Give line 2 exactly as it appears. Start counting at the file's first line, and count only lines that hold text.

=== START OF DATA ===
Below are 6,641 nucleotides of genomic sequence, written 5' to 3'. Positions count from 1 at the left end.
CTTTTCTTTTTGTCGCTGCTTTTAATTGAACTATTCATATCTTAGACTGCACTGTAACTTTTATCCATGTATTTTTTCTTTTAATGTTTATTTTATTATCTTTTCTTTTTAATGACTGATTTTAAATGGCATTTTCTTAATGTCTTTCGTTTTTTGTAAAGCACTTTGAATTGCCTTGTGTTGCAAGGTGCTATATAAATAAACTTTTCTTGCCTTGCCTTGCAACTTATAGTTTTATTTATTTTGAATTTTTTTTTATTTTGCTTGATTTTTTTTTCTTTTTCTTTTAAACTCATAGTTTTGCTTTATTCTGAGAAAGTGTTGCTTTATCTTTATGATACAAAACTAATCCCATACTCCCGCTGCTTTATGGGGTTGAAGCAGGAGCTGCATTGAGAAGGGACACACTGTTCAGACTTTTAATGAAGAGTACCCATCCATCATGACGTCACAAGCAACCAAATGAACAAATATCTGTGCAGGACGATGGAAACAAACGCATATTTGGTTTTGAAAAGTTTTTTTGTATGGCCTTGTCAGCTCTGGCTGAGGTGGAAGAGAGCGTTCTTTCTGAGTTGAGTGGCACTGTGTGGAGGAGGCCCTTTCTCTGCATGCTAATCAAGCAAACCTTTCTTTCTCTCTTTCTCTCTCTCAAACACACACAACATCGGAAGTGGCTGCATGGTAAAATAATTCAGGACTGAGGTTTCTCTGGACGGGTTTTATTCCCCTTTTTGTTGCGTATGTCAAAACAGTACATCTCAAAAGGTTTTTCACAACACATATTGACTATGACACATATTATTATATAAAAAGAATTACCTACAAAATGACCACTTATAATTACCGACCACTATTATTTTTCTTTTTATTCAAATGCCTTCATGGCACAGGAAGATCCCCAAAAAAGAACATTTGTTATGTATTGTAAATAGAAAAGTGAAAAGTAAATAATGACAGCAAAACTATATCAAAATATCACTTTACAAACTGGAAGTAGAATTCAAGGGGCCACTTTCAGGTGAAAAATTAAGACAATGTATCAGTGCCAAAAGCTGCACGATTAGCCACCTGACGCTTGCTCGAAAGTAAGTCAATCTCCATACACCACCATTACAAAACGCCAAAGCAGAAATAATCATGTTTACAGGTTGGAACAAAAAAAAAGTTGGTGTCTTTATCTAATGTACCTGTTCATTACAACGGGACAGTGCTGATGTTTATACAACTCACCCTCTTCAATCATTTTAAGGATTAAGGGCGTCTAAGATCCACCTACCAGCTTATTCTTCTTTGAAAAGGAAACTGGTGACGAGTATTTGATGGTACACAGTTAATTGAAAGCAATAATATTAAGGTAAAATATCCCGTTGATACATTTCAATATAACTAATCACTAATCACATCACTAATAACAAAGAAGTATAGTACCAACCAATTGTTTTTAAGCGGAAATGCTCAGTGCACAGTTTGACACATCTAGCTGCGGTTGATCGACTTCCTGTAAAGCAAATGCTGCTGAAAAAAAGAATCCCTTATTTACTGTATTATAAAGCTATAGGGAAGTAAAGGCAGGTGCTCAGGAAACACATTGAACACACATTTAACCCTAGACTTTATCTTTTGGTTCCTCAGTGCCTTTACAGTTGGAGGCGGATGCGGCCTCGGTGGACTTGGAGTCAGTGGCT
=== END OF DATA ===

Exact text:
CTTTTCTTTTTGTCGCTGCTTTTAATTGAACTATTCATATCTTAGACTGCACTGTAACTTTTATCCATGTATTTTTTCTTTTAATGTTTATTTTATTATCTTTTCTTTTTAATGACTGATTTTAAATGGCATTTTCTTAATGTCTTTCGTTTTTTGTAAAGCACTTTGAATTGCCTTGTGTTGCAAGGTGCTATATAAATAAACTTTTCTTGCCTTGCCTTGCAACTTATAGTTTTATTTATTTTGAATTTTTTTTTATTTTGCTTGATTTTTTTTTCTTTTTCTTTTAAACTCATAGTTTTGCTTTATTCTGAGAAAGTGTTGCTTTATCTTTATGATACAAAACTAATCCCATACTCCCGCTGCTTTATGGGGTTGAAGCAGGAGCTGCATTGAGAAGGGACACACTGTTCAGACTTTTAATGAAGAGTACCCATCCATCATGACGTCACAAGCAACCAAATGAACAAATATCTGTGCAGGACGATGGAAACAAACGCATATTTGGTTTTGAAAAGTTTTTTTGTATGGCCTTGTCAGCTCTGGCTGAGGTGGAAGAGAGCGTTCTTTCTGAGTTGAGTGGCACTGTGTGGAGGAGGCCCTTTCTCTGCATGCTAATCAAGCAAACCTTTCTTTCTCTCTTTCTCTCTCTCAAACACACACAACATCGGAAGTGGCTGCATGGTAAAATAATTCAGGACTGAGGTTTCTCTGGACGGGTTTTATTCCCCTTTTTGTTGCGTATGTCAAAACAGTACATCTCAAAAGGTTTTTCACAACACATATTGACTATGACACATATTATTATATAAAAAGAATTACCTACAAAATGACCACTTATAATTACCGACCACTATTATTTTTCTTTTTATTCAAATGCCTTCATGGCACAGGAAGATCCCCAAAAAAGAACATTTGTTATGTATTGTAAATAGAAAAGTGAAAAGTAAATAATGACAGCAAAACTATATCAAAATATCACTTTACAAACTGGAAGTAGAATTCAAGGGGCCACTTTCAGGTGAAAAATTAAGACAATGTATCAGTGCCAAAAGCTGCACGATTAGCCACCTGACGCTTGCTCGAAAGTAAGTCAATCTCCATACACCACCATTACAAAACGCCAAAGCAGAAATAATCATGTTTACAGGTTGGAACAAAAAAAAAGTTGGTGTCTTTATCTAATGTACCTGTTCATTACAACGGGACAGTGCTGATGTTTATACAACTCACCCTCTTCAATCATTTTAAGGATTAAGGGCGTCTAAGATCCACCTACCAGCTTATTCTTCTTTGAAAAGGAAACTGGTGACGAGTATTTGATGGTACACAGTTAATTGAAAGCAATAATATTAAGGTAAAATATCCCGTTGATACATTTCAATATAACTAATCACTAATCACATCACTAATAACAAAGAAGTATAGTACCAACCAATTGTTTTTAAGCGGAAATGCTCAGTGCACAGTTTGACACATCTAGCTGCGGTTGATCGACTTCCTGTAAAGCAAATGCTGCTGAAAAAAAGAATCCCTTATTTACTGTATTATAAAGCTATAGGGAAGTAAAGGCAGGTGCTCAGGAAACACATTGAACACACATTTAACCCTAGACTTTATCTTTTGGTTCCTCAGTGCCTTTACAGTTGGAGGCGGATGCGGCCTCGGTGGACTTGGAGTCAGTGGCT